For a generation of gay British actors and performers, camp comedy was a way to promote queer culture, through media of television and radio, into the nation’s living rooms.
Up until homosexuality was decriminalized by an act of Parliament in 1967, being gay or, admitting to homosexual acts, was a crime punishable by imprisonment or chemical castration. The latter was used as sentence on the code-breaking genius and computer pioneer, Alan Turing—which gives an idea of the brutality and bigotry of Britain pre-1967.
But through the use of camp comedy, performers such as, Kenneth Williams, Frankie Howerd, Charles Hawtrey, John Inman and Larry Grayson, were able to subvert the horrendous, homophobic orthodoxy of their time.
For me, each of these men were revolutionary, and together with writers like Eric Sykes, Galton and Simpson, Marty Feldman and Barry Took, they were able to subtly change the public’s attitudes to sex and sexuality.
In her Notes on ‘Camp’, Susan Sontag describes camp as a means for promoting integration:
...Camp proposes a comic vision of the world. But not a bitter or polemical comedy. If tragedy is an experience of hyperinvolvement, comedy is an experience of underinvolvement, of detachment.
...The reason for the flourishing of the aristocratic posture among homosexuals also seems to parallel the Jewish case. For every sensibility is self-serving to the group that promotes it. Jewish liberalism is a gesture of self-legitimization. So is Camp taste, which definitely has something propagandistic about it. Needless to say, the propaganda operates in exactly the opposite direction. The Jews pinned their hopes for integrating into modern society on promoting the moral sense. Homosexuals have pinned their integration into society on promoting the aesthetic sense. Camp is a solvent of morality. It neutralizes moral indignation, sponsors playfulness.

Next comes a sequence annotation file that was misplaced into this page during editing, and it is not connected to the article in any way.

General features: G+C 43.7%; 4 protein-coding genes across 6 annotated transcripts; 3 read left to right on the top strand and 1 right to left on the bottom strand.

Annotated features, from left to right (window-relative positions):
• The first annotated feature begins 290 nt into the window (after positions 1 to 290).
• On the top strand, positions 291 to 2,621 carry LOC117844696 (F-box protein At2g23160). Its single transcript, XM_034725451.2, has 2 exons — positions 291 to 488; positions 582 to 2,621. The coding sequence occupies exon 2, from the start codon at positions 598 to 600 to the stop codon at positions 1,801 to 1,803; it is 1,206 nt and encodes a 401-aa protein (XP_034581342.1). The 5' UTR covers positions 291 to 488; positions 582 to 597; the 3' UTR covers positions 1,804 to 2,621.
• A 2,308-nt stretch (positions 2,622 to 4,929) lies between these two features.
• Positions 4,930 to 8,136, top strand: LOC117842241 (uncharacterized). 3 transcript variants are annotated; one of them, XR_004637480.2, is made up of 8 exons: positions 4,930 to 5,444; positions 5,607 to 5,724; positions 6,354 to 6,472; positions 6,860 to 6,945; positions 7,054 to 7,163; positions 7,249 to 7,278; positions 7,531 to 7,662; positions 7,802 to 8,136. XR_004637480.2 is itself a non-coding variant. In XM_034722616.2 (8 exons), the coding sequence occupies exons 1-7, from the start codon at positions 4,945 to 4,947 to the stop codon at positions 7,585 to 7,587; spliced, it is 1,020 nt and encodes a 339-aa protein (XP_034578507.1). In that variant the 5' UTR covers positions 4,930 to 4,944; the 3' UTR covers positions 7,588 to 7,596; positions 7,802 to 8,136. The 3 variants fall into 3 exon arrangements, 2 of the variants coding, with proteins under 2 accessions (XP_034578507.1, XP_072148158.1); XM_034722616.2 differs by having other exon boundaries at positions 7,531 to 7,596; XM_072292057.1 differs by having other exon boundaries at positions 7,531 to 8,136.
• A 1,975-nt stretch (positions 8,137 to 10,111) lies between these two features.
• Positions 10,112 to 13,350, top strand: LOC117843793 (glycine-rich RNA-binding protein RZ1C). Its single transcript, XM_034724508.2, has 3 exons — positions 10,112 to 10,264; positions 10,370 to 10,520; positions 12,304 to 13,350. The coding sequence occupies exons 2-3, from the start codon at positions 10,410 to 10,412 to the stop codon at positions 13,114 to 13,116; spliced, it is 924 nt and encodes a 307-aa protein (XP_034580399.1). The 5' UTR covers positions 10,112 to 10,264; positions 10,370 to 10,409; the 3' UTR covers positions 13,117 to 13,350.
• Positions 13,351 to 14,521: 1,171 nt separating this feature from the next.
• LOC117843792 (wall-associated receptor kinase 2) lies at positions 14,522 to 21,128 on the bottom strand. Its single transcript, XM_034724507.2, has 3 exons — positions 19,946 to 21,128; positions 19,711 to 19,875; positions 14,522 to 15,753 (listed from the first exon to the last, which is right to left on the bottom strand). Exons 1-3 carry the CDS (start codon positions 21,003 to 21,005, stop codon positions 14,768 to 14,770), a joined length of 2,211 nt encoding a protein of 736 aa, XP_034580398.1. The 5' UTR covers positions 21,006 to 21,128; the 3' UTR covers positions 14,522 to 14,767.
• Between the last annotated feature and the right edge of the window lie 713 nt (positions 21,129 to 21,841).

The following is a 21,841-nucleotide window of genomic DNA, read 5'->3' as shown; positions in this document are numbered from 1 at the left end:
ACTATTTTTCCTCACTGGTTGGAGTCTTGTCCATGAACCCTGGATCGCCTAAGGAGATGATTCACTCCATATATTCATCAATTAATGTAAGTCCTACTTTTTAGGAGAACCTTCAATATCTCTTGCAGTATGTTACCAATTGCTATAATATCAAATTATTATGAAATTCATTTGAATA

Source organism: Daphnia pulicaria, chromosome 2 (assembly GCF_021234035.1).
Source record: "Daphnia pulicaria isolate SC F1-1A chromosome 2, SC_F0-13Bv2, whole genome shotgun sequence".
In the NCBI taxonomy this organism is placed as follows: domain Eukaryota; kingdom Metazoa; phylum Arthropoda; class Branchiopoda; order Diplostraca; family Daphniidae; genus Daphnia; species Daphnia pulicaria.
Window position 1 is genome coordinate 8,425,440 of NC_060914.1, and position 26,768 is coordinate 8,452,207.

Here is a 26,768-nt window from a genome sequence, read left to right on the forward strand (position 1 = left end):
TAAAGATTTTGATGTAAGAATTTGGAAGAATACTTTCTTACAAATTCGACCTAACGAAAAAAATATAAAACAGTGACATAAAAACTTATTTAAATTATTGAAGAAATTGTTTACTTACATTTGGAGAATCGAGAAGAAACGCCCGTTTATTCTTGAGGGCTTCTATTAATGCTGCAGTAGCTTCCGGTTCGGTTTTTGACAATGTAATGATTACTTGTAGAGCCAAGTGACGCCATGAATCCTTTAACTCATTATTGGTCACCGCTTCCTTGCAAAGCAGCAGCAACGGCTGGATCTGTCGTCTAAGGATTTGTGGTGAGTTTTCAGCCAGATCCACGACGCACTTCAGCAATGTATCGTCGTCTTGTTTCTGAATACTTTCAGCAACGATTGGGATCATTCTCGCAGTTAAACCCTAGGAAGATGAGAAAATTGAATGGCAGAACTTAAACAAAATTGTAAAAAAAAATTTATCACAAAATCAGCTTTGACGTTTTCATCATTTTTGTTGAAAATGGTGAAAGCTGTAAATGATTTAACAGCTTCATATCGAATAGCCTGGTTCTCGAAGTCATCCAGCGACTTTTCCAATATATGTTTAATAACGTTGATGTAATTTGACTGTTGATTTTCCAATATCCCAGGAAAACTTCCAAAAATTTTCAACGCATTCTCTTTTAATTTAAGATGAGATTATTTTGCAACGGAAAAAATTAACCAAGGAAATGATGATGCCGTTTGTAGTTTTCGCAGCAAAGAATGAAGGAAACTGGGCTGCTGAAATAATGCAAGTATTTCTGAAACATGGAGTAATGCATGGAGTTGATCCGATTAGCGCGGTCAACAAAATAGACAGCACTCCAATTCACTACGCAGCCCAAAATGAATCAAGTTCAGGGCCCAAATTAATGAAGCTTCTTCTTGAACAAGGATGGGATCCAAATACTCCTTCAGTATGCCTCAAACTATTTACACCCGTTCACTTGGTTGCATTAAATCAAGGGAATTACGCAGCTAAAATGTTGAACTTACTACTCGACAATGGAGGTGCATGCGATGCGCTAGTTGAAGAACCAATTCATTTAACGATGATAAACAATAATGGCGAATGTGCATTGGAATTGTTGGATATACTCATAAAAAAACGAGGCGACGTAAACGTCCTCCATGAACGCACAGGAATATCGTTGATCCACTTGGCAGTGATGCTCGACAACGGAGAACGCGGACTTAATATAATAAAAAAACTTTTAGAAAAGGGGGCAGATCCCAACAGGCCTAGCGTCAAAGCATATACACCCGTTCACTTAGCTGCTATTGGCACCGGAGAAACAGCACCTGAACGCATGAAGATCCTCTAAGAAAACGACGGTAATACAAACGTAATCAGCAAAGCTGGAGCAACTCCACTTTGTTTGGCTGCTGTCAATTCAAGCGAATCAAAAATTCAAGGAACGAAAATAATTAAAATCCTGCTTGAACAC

Camp may have been a weapon for education and change, but it wasn’t the sole preserve of gay men. Comedians such as Dick Emery, presenters like Bruce Forsyth, actresses like the Late Wendy Richard and Lesley Joseph, and most importantly writers (in particular Marty Feldman and Barry Took, who created the inimitable Julian and Sandy for Round the Horne) helped promote camp comics as innuendo-laden revolutionaries.
What A Performance is a wonderful romp through the lives and careers of some of Britain’s best known and best loved Kings of Camp: Kenneth Williams, Frankie Howard, Larry Grayson, John Inman, Julian Clary, Lilly Savage and Kenny Everett. The documentary contains contributions from Matthew Kelly, Lesley Joseph, Clive James, Harry Enfield, Chris Tarrant, Jonathon Ross, Barry Took, Wendy Richard and Cleo Rocos.
With thanks to Mark Dylan Sieber